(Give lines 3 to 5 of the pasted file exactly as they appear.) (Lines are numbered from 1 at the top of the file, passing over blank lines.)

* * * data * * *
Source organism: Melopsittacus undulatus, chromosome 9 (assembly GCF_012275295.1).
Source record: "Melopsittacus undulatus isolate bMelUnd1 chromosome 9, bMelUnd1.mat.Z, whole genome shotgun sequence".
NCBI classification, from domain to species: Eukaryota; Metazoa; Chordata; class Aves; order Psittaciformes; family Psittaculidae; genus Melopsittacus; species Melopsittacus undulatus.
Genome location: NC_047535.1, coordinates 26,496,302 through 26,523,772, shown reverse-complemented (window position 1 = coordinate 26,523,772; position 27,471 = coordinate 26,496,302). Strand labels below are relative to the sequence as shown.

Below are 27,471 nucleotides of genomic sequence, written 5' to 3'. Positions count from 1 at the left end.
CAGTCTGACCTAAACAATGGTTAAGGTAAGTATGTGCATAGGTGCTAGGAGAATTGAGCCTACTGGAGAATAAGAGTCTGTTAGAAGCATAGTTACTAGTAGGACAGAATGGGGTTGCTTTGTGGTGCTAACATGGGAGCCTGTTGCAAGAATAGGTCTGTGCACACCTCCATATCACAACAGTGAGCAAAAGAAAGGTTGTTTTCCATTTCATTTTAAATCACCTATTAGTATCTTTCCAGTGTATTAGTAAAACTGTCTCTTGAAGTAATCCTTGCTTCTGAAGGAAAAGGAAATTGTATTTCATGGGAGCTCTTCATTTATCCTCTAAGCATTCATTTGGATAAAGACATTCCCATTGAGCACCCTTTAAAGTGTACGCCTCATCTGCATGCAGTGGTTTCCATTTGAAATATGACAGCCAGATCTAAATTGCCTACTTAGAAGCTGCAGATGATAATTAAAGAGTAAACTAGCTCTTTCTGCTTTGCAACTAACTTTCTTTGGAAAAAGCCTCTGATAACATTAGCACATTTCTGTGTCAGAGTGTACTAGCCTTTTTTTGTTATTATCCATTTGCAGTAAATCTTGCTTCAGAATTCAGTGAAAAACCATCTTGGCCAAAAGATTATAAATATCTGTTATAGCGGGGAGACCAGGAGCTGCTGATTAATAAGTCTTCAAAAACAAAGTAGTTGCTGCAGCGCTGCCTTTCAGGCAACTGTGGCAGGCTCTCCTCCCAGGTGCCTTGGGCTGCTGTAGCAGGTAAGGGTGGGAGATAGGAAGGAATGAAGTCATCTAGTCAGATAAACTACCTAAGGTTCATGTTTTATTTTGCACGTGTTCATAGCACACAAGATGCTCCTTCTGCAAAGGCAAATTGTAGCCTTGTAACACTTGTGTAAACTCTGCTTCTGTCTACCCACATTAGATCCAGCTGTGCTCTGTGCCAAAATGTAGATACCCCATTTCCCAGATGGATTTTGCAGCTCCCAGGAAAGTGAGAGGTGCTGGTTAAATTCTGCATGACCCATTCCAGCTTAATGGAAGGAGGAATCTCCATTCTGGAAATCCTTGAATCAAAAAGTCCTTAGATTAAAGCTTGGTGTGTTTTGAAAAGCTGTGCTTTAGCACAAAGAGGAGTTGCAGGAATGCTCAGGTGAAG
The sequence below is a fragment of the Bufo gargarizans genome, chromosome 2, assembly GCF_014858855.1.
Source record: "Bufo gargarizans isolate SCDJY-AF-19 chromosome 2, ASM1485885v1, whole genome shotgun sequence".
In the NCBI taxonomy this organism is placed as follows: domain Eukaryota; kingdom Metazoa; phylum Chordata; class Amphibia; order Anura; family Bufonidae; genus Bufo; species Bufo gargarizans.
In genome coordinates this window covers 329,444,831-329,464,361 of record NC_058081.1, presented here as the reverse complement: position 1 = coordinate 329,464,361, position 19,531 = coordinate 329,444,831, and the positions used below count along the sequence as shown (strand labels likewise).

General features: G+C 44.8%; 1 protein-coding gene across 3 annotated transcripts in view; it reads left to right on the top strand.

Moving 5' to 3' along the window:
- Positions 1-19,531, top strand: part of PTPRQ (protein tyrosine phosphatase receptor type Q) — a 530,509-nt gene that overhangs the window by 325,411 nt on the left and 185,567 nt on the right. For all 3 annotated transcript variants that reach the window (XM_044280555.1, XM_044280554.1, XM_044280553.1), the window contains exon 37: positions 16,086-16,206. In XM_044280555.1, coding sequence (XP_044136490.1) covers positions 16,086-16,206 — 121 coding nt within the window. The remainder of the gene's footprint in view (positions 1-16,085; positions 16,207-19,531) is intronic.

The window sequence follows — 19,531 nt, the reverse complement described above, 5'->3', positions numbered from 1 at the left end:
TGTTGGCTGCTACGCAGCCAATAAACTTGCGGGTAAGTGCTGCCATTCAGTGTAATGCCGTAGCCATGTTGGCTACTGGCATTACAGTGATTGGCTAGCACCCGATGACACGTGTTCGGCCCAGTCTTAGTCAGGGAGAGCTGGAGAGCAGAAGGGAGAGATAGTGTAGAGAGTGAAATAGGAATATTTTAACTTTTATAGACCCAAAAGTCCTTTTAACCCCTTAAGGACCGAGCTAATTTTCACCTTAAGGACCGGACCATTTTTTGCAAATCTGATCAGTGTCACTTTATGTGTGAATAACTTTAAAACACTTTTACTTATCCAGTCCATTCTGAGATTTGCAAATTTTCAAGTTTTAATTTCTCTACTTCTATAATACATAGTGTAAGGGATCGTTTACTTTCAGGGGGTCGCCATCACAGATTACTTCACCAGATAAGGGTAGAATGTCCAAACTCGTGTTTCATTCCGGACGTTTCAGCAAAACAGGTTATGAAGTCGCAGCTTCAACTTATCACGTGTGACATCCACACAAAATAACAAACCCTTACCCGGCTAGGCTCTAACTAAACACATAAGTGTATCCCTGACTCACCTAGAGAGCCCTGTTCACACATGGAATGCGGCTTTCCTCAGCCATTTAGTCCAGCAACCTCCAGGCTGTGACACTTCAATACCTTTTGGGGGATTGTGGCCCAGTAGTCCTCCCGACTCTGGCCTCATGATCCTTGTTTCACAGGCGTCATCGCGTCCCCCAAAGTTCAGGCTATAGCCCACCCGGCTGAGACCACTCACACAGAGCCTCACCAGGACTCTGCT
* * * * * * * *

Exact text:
NCBI classification, from domain to species: Eukaryota; Metazoa; Chordata; class Aves; order Psittaciformes; family Psittaculidae; genus Melopsittacus; species Melopsittacus undulatus.
Genome location: NC_047535.1, coordinates 26,496,302 through 26,523,772, shown reverse-complemented (window position 1 = coordinate 26,523,772; position 27,471 = coordinate 26,496,302). Strand labels below are relative to the sequence as shown.

Below are 27,471 nucleotides of genomic sequence, written 5' to 3'. Positions count from 1 at the left end.